We serve this regularly, in a gluten-free manner, with things like tortilla chips, gluten-free pretzels, and vegetable chips (as pictured above) to name a few. There are many possibilities for variations and serving suggestions, so experiment with whatever sounds good. If you have some gluten-free breads or pita chips around, those may work nicely too.
And, another great thing about this recipe is that it comes in quite handy at the end of the eggplant growing season, when you may either have a few extra eggplants you do not otherwise know what to do with, or if you happen to stumble upon a bargain on eggplant (that was our luck this time: we purchased a whole pile of small eggplants for 15-cents each where a local farmer market was getting ready to close down for the season!)
The Recipe and Directions
We posted the recipe, along with some additional pictures and discussion, over on our gluten-free recipes library at our gluten-free dessert cookbook website. It is dairy-free, vegan, wheat-free, and gluten-free. And, even without dairy, it has a rather "creamy" texture, about the thickness of sour cream of similar. Here is a direct link to the Gluten-Free & Wheat-Free Baba Ghanoush (Eggplant Dip) Recipe.Hope you enjoy it!
Tuesday, October 13, 2009
Thankfully I do not "need" distilled water for my gluten-free recipes or drinking water, as we have seen the price rise from a low of two gallons for 99-cents just 2 or 3 years back, to 68-cents/gallon last year, and now to a new unbelievable high of 88-cents per gallon (and, this is all comparisons of WalMart prices). OUCH!
This last move from 68-to-88 cents/gallon represents an annual inflation rate of 30-percent! Or, the move from 50-cents to 88-cents, though over a few years, represents compound annual inflation of 20-percent (for 3 years). And yet, the government publishes CPI (Consumer Price Index) information claiming there is zero inflation (actually, they claimed it was negative inflation the past year). Part of that "zero inflation" bunk is due to how they keep excluding the "volatile food and energy" category, which affects a lot of us substantially, from the CPI, so that we (i.e., the government) can paint a rosy picture of negligible inflation to match the negligible (or negative) wage growth.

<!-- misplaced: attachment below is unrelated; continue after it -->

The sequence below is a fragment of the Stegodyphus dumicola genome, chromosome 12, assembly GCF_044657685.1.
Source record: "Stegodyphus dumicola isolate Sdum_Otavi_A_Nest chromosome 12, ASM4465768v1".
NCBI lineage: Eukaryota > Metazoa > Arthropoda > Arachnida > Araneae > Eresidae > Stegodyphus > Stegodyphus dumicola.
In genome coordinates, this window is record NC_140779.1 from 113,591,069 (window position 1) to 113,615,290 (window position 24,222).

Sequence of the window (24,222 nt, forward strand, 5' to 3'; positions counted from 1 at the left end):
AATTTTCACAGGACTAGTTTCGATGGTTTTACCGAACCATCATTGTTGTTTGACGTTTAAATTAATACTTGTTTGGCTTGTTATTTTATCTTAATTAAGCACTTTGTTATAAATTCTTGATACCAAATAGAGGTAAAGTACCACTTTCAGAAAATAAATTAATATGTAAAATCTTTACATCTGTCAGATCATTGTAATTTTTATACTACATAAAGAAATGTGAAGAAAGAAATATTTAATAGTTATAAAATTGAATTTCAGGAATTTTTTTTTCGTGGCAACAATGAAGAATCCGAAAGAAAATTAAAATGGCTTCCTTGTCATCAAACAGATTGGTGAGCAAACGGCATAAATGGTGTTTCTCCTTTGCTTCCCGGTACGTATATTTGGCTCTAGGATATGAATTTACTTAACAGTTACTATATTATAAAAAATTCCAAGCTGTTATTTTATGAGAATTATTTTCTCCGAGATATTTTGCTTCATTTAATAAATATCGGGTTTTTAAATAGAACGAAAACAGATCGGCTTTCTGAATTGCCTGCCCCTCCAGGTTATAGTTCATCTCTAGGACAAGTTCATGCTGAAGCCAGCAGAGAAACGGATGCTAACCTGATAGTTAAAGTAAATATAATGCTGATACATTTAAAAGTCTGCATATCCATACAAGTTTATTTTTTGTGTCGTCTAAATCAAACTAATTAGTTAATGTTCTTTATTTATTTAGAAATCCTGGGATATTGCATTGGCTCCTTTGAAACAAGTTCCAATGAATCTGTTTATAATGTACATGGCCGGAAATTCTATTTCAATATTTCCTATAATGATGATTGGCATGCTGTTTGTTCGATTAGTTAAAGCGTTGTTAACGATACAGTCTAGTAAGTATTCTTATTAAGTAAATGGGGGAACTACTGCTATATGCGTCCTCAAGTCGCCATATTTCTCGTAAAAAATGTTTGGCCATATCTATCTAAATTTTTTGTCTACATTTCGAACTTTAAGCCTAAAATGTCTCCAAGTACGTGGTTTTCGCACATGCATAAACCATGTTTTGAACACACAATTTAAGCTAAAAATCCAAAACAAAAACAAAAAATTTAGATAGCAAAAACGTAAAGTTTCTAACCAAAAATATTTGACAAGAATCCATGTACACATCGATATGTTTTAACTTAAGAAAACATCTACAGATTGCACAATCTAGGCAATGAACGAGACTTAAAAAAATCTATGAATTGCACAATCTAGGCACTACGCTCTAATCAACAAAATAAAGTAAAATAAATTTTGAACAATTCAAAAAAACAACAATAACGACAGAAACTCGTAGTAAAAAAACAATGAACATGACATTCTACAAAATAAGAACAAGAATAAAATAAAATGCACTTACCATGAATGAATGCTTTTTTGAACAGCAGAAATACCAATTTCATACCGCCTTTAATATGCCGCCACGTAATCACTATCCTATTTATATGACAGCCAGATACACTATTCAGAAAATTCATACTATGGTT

Perhaps I should have posted this gluten-free blog entry over on my other Financial and Technology Blog instead, but I find that this food and energy inflation directly affects my gluten-free life as I watch prices soar on most everything in my diet, while the government proclaims flat-line inflation. This is exactly why we tend to bake and cook nearly all our own foods -- we do not often purchase pre-made gluten-free items, aside from gluten-free snack foods and gluten-free beer that I should perhaps cut back on anyhow; lol. And, we also grow a lot of our own vegetables already; something that we need to ramp up even further in the coming years to keep costs down.
All of this would be less upsetting if there was some way to earn a return (on investments) that could equal the inflation in daily products. But, the same government CPI number that says we have essentially-zero inflation is also used to ensure the government pays you zero on investments in their own debt-instruments too: e.g., "I-Bonds" (i.e., inflation protected bonds), which are now quite literally paying ZERO because the supposed inflation rate the last 6-12 months was negative. Good luck making up for that distilled-water price-increase with I-Bond "earnings"! And, we all know what savings-rates and CD-rates in the bank are like... surely nothing near 20% annual to match my distilled-water price increase! Arghghgh!